A little plug here for T&T Clark/Continuum – again they have released a paperback edition not too long after the publication of the hardcover. I bought the hardcover but my paperback copy of De Conick’s Recovering the Original Gospel of  Thomas is perfect bound (ie stitched in sections), rather than having the cut binding (pages just glued individually into the cover) of many cheaper paperbacks. I assume that this is their standard paperback binding method, so I would definitely be inclined to buy the paperback version rather than the hardcover.

This and that

First, I have been re-reading some of my earlier posts and have been doing a little editing and tagging. I am not sure if this has resulted in the posts popping up again for those who subscribe to this blog by RSS etc. If you have been getting notices about new posts and seen that you’ve read them before, this is the reason why.

Second, Chris Skinner has just started blogging about Simon Gathercole’s new book on Thomas over at Peje Iesous. I am looking forward to hearing what he has to say.

Third, the reason I was going back through old posts was to see how far I had got through my series of notes on commentaries on Thomas. (The answer is not far – I have done DeConick, Nordsieck and Kasser and a bit of an outline of Uwe-Karsten Plisch’s book in the initial post about commentaries). The reason for this is that I am in the process of reading Petr Pokorny’s A Commentary on the Gospel of Thomas: From Interpretations to the Interpreted (T&T Clark Jewish and Christian Texts Series: New York, 2009). There don’t seem to be terribly many reviews of it in journals and I find it interesting, so am planning on posting on it in the next little while.

More on commentaries – DeConick

The second post in my series on commentaries on GosThom focuses on:

April DeConick’s The Original Gospel of Thomas in Translation

DECONICK, A. D. 2006. The Original Gospel of Thomas in Translation, With a Commentary and New English Translation of the Complete Gospel, London, T & T Clark (hardcover) and DECONICK, A. D. (2007). The original Gospel of Thomas in translation: with a commentary and new English translation of the complete gospel. London, T&T Clark (paperback). The paperback is considerablely cheaper and has a much nicer cover, with artwork by April herself. I bought the hardcover because I wanted a copy as soon as it was released. It is next because it was next on my pile.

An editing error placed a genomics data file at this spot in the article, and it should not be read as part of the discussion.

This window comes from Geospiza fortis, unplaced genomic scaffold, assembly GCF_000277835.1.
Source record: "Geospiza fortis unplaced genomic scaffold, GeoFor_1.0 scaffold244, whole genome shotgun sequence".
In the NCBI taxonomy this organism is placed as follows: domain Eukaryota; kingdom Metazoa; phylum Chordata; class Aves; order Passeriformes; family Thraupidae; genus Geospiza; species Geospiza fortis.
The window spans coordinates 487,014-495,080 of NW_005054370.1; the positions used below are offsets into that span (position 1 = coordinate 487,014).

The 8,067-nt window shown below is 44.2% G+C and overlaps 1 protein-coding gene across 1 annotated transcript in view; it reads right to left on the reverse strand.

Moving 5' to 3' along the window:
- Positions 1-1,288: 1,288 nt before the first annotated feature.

Assessment of Thomas

DeConick argues that the Gospel is not Gnostic. She maintains that the most likely explanation for the Thomasine-Synoptic parallels is that they come from orally transmitted rather than literary sources. She suggests that it came into being over time, with the earliest Kernel of sayings originating in the Jerusalem mission prior to 50 CE and various layers of accretions added between 50 and 120 CE.

Positive Aspects

    • Has a significant amount of detailed comment on each saying, interacting with the various positions stated in the literature.
    • Provides the Coptic text and her English translation of each saying, together with the  full text of parallels from the literature of the time.
    • Each section has a selected bibliography at the end and the bibliography at the end of the book is comprehensive


  • Consistent methodology for approaching each saying, together with an informative introduction, makes her line of reasoning easy to follow
  • The layout is very easy to follow and the language is clear and relatively simple, without being simplistic
  • Provides an appendix of verbal similarities between Thomas and the Synoptics
  • The paperback edition is relatively inexpensive (and nicer to look at)

Negative Aspects

I found it very difficult to find any significant negative aspects, but two minor niggles…

  • although the introductory material summarises her hypotheses about the way in which GosThom evolved and the reasoning behind them, in order to follow this completely, one needs access to a copy of the companion volume, DECONICK, A. D. 2005 (hc) and 2006 (pb) Recovering the Original Gospel of Thomas: A History of the Gospel and its Growth, London, T&T Clark. The alternative would have been either one huge volume or skimping on the scholarship, so I think going with two volumes was the right decision.
  • the bibliography is perhaps less comprehensive of the German language literature than is Nordsieck’s, but Nordsieck’s is less comprehensive of the English language literature. It is hardly surprising that a scholar puts more emphasis on material in his or her first language. 🙂